U.S. Marines Headed to Australia as Part of New Pact

The first 180 of about 2,500 Marines were greeted at a welcome ceremony by Defense Minister Smith in the northern coast city of Darwin on Wednesday.

The Marines will be engaging in training exercises with the Australian Defense Force during their six-month rotation as part of an agreement signed in November by President Obama and Australian Prime Minister Julia Gillard. The president has publicly stated that the American military’s long-term focus will be shifting toward an increasingly assertive China.

Beijing authorities have accused President Obama of escalating military tensions in the region.

“We see this very much as responding and reflecting the fact that the world is moving into our part of the world, the world is moving to the Asia-Pacific and the Indian Ocean,” Mr. Smith said in an interview  with the Australian Broadcasting Corporation. “We need to respond to that. The world needs to essentially come to grips with the rise of China, the rise of India, the move of strategic and political and economic influence to our part of the world.”

The United States has had military bases in the North Pacific since the end of World War II, but much less of a presence in Southeast Asia since the early 1990s. The South China Sea is a major commercial shipping route that has been increasingly the focus of Chinese territorial disputes.

Prime Minister Gillard confirmed last week that there are ongoing discussions with Washington about the flying of long-range American surveillance drones from the remote Cocos Islands, an Australian territory in the Indian Ocean.

A spokesman for Mr. Smith told The Australian newspaper that the top three priorities of last year’s bilateral agreement were the deployment of the Marines over five years, the expanded use of Australian Air Force bases for American aircraft and increased U.S. ship and submarine visits to the Indian Ocean through a naval base outside of Perth, on the country’s west coast.

Jeffrey Bleich, the American ambassador to Australia, was quick to dismiss any assertions that the increased military presence in the region was aimed primarily at containing China.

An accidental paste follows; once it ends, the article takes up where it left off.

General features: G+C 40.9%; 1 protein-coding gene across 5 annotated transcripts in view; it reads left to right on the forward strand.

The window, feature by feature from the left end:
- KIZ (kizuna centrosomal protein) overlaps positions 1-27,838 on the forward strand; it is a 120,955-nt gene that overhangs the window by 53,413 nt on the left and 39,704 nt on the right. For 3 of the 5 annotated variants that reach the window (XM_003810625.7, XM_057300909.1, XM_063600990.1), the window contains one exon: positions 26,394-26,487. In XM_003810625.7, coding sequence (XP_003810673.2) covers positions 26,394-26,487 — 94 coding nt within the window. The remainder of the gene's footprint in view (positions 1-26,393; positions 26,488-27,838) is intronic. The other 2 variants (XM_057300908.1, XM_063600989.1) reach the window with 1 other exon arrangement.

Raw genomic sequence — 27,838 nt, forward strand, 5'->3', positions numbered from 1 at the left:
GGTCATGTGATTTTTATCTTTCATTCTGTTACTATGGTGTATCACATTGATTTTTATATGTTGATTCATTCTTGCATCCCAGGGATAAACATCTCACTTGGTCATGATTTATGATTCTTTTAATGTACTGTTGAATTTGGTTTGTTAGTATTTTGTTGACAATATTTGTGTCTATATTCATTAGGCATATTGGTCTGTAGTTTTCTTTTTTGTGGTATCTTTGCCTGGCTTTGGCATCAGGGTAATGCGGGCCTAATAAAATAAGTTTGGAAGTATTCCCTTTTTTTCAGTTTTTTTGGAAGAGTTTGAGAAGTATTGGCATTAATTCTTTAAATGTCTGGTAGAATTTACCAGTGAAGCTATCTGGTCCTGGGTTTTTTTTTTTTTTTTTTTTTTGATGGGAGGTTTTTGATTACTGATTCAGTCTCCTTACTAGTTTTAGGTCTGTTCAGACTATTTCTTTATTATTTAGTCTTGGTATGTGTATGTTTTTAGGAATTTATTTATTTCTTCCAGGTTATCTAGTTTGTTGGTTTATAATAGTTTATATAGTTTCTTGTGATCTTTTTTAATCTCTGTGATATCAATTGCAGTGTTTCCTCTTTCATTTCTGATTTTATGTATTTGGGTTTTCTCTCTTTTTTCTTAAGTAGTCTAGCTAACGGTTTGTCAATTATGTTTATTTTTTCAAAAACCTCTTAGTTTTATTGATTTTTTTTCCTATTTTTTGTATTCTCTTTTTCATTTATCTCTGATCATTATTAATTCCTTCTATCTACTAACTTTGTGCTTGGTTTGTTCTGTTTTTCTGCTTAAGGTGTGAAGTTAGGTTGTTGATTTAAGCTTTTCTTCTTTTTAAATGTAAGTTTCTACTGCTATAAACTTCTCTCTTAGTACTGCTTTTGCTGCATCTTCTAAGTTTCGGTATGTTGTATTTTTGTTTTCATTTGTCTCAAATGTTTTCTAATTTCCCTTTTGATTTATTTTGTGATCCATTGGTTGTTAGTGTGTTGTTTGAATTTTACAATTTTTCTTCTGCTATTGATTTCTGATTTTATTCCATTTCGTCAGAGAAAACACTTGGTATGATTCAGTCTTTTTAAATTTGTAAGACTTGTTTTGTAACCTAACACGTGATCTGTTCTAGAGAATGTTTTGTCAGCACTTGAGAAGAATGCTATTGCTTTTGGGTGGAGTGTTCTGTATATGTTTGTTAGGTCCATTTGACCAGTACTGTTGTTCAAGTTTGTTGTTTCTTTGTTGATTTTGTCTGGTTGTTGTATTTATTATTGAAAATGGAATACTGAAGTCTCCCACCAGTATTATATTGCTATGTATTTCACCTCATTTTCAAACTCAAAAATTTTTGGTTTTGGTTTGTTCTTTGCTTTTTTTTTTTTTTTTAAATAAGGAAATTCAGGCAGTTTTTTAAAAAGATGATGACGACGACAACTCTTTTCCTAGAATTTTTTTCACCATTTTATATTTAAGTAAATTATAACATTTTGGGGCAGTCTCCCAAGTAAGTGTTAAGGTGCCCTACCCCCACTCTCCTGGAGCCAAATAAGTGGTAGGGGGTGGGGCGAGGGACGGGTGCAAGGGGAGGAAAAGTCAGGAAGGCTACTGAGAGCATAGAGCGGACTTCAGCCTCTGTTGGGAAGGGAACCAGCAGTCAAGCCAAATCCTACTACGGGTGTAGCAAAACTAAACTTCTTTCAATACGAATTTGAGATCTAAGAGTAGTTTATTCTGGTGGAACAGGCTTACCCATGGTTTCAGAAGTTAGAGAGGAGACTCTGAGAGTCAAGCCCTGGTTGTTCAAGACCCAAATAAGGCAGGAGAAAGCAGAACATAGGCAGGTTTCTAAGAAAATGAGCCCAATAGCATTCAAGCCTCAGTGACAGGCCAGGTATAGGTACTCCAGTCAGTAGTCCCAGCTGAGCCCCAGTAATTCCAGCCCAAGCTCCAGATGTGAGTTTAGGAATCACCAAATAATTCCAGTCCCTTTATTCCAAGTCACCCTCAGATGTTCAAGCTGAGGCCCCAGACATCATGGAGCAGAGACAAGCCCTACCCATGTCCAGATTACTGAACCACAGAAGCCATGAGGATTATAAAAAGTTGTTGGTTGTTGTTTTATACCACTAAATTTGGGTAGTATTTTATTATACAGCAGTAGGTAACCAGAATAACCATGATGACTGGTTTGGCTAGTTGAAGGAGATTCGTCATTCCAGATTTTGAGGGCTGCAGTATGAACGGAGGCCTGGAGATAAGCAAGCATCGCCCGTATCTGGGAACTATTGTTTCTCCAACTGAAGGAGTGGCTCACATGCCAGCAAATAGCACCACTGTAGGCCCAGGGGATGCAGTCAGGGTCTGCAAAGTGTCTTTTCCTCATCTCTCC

“There’s this kind of sexy, fun narrative that you hear from pundits and others trying to suggest this is about China, but it’s not,” he said in an interview with Sky TV over the weekend. “If you just look at the Darwin decision, for example: we’ve had our Marines stationed in Central Asia, in Iraq and Afghanistan, and they are mostly an amphibious force. So they need to start training and doing amphibious maneuvers again, and we’re looking for the best place to do it and the best partners to do it with, and Darwin is an ideal spot for it.”

But Michael Fullilove, director of the Global Issues Program at the Lowy Institute for International Policy in Sydney and a senior fellow at the Brookings Institution, said that addressing China’s recent assertiveness was definitely one of the major aspects of the policy. Australia views the presence of American forces in the region as a counterbalance to what it sees as Beijing’s sometimes erratic foreign policy, he said.

“Given that we know that rising powers can disrupt the system,” he said, “it makes sense to balance against the risk of future Chinese recklessness by keeping the U.S. engaged in the region. The more that power can be diffused so that it is spread across different capitals, the less likely you are to have unreasonable actions where one power ignores the other’s needs.”

And the empire grows ever larger.

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